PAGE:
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RIAA CEO Hopes SOPA Protests Were a "One-Time Thing" 441

hapworth writes "After posting a controversial op-ed in The New York Times saying Wikipedia and Google 'misinformed' the public about SOPA and PIPA, Cary Sherman, CEO of the RIAA said in an interview yesterday that he hopes the SOPA protests were a 'one-time experience.' He also said that Wikipedia and Google users were duped into thinking SOPA was a bad bill because they assume "if it comes from these sources, it must be true." In another hilarious comment, Sherman blames the Internet for making it impossible for Congress to get out its side of the story, and for not spreading information with the same 'clarity and integrity' of broadcast journalists."
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RIAA CEO Hopes SOPA Protests Were a "One-Time Thing"

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  • by bbtom ( 581232 ) on Thursday March 01, 2012 @06:53PM (#39215301) Homepage Journal

    Wikipedia admin here that was quite involved with the shutdown. RIAA guy thinks we were 'deluded'.

    Here's what actually happened. We had a discussion on Wikipedia for a few weeks. We asked the Wikimedia Foundation to instruct their General Counsel to prepare us a detailed listing of exactly what the problems are for Wikipedia with the bill. He did so, and produced a document listing a variety of problems that SOPA might cause for Wikipedia and the other Wikimedia projects. We then had a vote as to whether or not to take action.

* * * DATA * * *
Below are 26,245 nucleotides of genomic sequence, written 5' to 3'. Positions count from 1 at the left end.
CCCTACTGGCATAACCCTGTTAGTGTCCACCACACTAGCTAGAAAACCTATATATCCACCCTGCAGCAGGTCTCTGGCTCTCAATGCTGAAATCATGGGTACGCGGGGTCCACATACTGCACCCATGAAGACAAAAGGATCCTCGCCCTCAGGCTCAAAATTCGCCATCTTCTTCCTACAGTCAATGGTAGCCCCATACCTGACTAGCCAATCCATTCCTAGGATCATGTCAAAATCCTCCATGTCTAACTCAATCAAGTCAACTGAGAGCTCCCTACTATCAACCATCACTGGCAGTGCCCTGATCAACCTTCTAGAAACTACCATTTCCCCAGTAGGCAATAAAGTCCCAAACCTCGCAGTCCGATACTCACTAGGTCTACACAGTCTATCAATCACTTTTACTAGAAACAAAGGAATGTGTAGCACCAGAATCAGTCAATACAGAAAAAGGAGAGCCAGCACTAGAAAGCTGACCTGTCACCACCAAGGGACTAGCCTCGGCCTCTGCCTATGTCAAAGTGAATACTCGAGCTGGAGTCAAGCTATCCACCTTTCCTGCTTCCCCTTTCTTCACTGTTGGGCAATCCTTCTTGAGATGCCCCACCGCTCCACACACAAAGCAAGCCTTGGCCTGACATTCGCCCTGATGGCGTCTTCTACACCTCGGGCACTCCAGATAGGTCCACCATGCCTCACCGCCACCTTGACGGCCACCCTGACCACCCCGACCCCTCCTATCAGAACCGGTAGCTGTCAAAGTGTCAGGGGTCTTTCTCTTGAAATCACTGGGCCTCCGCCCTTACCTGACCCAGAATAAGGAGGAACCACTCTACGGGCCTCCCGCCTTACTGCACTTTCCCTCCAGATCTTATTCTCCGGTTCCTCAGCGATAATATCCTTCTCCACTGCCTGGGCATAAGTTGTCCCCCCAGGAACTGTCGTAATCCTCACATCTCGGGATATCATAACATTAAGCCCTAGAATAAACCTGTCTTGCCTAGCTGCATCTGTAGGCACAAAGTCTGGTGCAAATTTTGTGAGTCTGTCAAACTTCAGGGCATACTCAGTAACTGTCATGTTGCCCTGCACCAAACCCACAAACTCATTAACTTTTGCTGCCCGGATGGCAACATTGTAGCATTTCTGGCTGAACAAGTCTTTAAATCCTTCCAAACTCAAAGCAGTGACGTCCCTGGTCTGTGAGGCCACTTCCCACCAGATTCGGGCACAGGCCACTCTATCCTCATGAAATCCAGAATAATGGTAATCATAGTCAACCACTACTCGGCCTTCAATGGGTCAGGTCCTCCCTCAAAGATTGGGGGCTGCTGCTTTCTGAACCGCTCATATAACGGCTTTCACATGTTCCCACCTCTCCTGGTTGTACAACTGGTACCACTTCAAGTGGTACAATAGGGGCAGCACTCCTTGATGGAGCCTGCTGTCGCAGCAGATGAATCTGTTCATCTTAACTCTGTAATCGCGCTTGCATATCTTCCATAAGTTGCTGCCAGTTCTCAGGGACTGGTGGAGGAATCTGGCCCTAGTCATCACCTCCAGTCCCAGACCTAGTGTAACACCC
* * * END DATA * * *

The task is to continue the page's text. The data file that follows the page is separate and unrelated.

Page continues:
By 'deluded', he means we as a community decided to ask a lawyer to look at the bill and tell us what he thinks, and then decided to take action. If that's delusion, I'm not sure what counts as sanity any more.

  • Door in face (Score:5, Informative)

    by StripedCow ( 776465 ) on Thursday March 01, 2012 @06:56PM (#39215327)

    SOPA is just part of an exercising of the "door in the face technique". See: []

    Soon, they'll loosen their demands a little and suddenly governments will be okay with it.

  • by Anonymous Coward on Thursday March 01, 2012 @07:13PM (#39215477)

    Oh, it'll go through. It's just a matter of time. Like any bad law, they can just keep bringing it up again and again and again and again, a hundred times a year if they want. All they need is one single success, and then it's too late to go back ever again. They just need to wear people down until it can juuuuuuust slide through people's defenses, and then it's over and done with.

    Remember... a thousand failures and a single success is still fully successful.

  • by Imrik ( 148191 ) on Thursday March 01, 2012 @10:07PM (#39216613) Homepage

    The part that exempted American citizens and lawful residents was removed from the bill before it was passed.

  • by artor3 ( 1344997 ) on Thursday March 01, 2012 @10:28PM (#39216723)

    No, it was not. Go read it. Here's the link []. Click on the PDF link for #7, which says "National Defense Authorization Act for Fiscal Year 2012 (Enrolled Bill [Final as Passed Both House and Senate]". Read Subtitle D, Section 1021, paragraph (e). It's on page 265. I'll repost it here for you so that you have no excuse not to read it, but by all means check the actual document as well so that you know I'm not lying.